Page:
sogoesit: Sorry about that. Here's all of it, bamboo (The EPV bit is the last but one paragraph): "There can be no disputing that Fevertree Drinks' (FEVR) products and its share price are a phenomenon. Over the last few years its drinks – particularly its variety of premium tonics – have become deeply entrenched among Britain’s increasing number of gin and tonic drinkers. Its success is not only down to the taste and provenance of its products but is also a triumph of marketing and branding. If you walk into supermarkets you can quickly see that Fevertree totally dominates the shelf space allocated to tonic water. Many bars I have visited over the last year no longer stock Schweppes, only Fevertree. Not so long ago Schweppes was the go-to tonic of choice – in a very short space of time Fevertree has taken its place. The company has also proved itself to be a smart operator. It has no drinks manufacturing factories or bottling plants – these have been outsourced to third parties – and so hasn’t needed to tie up a lot of money in assets. When combined with the premium prices it can command for its drinks, the result has been one of the most outstandingly profitable businesses listed on the London Stock Exchange. Last year its profit margin was 33 per cent and its profits as a percentage of the money it had invested a whopping 48 per cent. Throw in rapid levels of sales growth and it’s not surprising that its share price has gone through the roof over the last few years. 2018 has been another very good year for the business as evidenced by this week’s trading update. Shareholders will have been delighted to have been told that profits “will be comfortably ahead of the board’s expectations”. We can only assume that these expectations are similar to those of City analysts who were expecting Fevertree to make pre-tax profits of £70.8m and earnings per share (EPS) of 49.8p. FEVR sales (£m) TABLE OMITTED Source: Company reports/my calculations Sales growth for the year was 39 per cent, which is an excellent result following growth of 66 per cent in 2017. The UK market continues to lead the way with impressive growth of 52 per cent. Based on the information the company has given in its trading statement, it is possible to look at the trend rates of growth in the second half of 2018 compared with the first half of the year. These are shown in the table above. UK sales growth has slowed – it had to – but is still pretty good, whereas growth in Europe and the US has accelerated, which is encouraging, because arguably they need to. If you were to constructively look for areas of potential weakness in Fevertree it is that its sales growth looks as though it is coming from too narrow a base – namely the UK and from tonic. For the company to meet the high expectations that continue to be reflected in the value of its shares, it needs to start growing significantly in the US, Europe and across different mixer drinks categories such as ginger ale and cola. The company still has a lot to prove here. The US market is key to achieving this goal as it is the biggest spirits market in the world. Here, as with other major markets, the shift to premium spirits is a strong and growing trend. The company has signed an exclusive distribution agreement with Southern Glazer’s Wines & Spirits in an attempt to get more of its mixers into US bars. It’s worth noting that Fevertree currently has sales of just £35m in the US compared with £55m in Europe and £134m in the UK. The potential to build a very big and profitable business clearly exists on paper, but the challenge is a tough one. Will American drinkers of premium bourbon mix it with Fevertree cola or stick with the iconic Coca-Cola and Pepsi brands? If they switch then the upside potential in Fevertree’s profits – and possibly its share price – is immense. In some ways, Fevertree has had some luck on its side in the UK. It is difficult not to see the response of Schweppes – still the market leader in terms of volumes sold – as anything other than slow and complacent. Its 1783 premium tonic is actually a very nice drink – possibly better than Fevertree’s – but it is virtually invisible in the shops and bars. Will Coca-Cola and Pepsi be as complacent in the US? Fevertree’s share price has unsurprisingly reacted well to its trading update. The shares peaked at over £40 in September last year, but fell back in the general market decline which saw highly valued shares suffer more than most. Despite the pullback, the shares are still richly valued. Let’s say that analysts upgrade 2018 and 2019 profit forecasts by 15 per cent. That would give EPS of 56.6p for 2018 and 65.9p for 2019. At 2,980p at the time of writing, that would put the shares on a trailing PE ratio of 52.6 times, falling to 45.2 times in 2019. I always try to get a feeling of how much of a company’s share price is explained by its current profits and how much is reliant on future profits growth. Ideally, you don’t want to pay too much for future growth – if you are a long-term rather than a momentum investor – and if more than half of the share price is dependent on it, I generally tread carefully. Taking my revised estimate of Fevertree’s 2018 operating profits of £81.2m, taxing them at 19 per cent, dividing that by my required return of 8 per cent and adding an estimate of cash balances gives an earnings power value – the value of a share if its current profits stayed unchanged forever – of 780p per share. This explains just over a quarter of the current share price with three-quarters of it explained on future profits growth. This leaves me with a view of the business and its shares that I have held for a while. Fevertree is an outstanding business but its share price requires it to keep on over delivering for many years to come. It has been very good at doing this, but it now faces a tougher challenge.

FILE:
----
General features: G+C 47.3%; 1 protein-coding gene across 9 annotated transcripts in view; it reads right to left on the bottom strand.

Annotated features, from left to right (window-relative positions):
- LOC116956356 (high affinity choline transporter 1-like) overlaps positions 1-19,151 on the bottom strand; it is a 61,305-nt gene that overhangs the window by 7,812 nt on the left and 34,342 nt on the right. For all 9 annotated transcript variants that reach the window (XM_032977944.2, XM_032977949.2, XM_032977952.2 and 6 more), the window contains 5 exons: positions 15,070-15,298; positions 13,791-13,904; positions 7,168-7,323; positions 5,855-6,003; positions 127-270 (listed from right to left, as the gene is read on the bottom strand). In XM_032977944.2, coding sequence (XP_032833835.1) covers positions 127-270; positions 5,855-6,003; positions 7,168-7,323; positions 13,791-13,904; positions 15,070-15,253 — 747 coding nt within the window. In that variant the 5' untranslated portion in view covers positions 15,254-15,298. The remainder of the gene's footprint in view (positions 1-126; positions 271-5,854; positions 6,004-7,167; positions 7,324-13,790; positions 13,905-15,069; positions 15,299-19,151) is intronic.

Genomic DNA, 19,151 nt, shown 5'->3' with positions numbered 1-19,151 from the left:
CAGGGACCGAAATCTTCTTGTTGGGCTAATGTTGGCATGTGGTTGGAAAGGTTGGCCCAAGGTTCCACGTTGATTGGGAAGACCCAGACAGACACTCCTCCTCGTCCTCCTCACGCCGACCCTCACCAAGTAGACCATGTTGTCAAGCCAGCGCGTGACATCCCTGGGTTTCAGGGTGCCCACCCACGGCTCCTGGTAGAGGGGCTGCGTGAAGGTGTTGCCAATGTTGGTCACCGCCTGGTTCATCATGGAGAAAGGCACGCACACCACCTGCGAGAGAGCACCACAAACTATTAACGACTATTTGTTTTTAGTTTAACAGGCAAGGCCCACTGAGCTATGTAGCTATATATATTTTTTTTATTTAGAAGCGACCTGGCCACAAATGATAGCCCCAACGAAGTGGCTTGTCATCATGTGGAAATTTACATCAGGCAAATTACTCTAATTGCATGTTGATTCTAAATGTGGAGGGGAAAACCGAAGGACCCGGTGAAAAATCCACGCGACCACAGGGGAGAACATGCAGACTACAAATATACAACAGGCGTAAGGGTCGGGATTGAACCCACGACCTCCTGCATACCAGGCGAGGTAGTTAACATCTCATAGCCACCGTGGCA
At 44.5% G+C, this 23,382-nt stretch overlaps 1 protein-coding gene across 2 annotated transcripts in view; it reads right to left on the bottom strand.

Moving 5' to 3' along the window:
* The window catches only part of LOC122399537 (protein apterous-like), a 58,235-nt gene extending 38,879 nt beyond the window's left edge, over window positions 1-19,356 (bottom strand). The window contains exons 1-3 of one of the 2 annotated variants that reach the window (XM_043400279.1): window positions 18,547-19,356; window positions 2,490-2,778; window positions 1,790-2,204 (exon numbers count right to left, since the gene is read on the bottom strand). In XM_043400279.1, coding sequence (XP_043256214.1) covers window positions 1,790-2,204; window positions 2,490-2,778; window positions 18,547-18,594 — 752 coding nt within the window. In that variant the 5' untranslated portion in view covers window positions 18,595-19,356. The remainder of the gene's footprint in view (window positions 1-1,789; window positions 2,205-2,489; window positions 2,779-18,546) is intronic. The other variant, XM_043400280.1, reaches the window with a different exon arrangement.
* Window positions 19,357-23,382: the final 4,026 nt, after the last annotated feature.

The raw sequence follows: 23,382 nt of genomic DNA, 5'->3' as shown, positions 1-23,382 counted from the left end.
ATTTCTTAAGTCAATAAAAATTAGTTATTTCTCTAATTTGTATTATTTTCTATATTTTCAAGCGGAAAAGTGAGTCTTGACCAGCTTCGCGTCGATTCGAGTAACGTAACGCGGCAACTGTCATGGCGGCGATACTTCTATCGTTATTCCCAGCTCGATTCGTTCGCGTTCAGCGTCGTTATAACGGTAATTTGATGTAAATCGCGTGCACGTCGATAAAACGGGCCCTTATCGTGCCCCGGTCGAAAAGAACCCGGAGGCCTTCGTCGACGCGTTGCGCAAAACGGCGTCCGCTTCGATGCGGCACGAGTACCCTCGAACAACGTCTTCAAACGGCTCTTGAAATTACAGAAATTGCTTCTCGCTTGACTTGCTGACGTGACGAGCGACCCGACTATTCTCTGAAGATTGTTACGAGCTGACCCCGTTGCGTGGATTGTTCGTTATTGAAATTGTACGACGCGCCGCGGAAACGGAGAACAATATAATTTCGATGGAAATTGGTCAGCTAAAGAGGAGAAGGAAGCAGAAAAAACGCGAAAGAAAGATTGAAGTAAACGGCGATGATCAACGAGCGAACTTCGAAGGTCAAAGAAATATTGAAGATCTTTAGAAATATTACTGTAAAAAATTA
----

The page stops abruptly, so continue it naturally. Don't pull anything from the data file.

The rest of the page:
llama1978: I think it’s a great time to launch non-alcoholic spirits with more people seeming to be tee-total than ever before but I’d never pay £20 a bottle for a non-alcoholic spirit! May as well buy a bottle of elderflower cordial for about £18 less for about 4 times the volume... Good to see as all rally in the FEVR share price over the last few days. No idea why. Maybe people are realising that it’s the best time to snap up a bargain in various shares like these.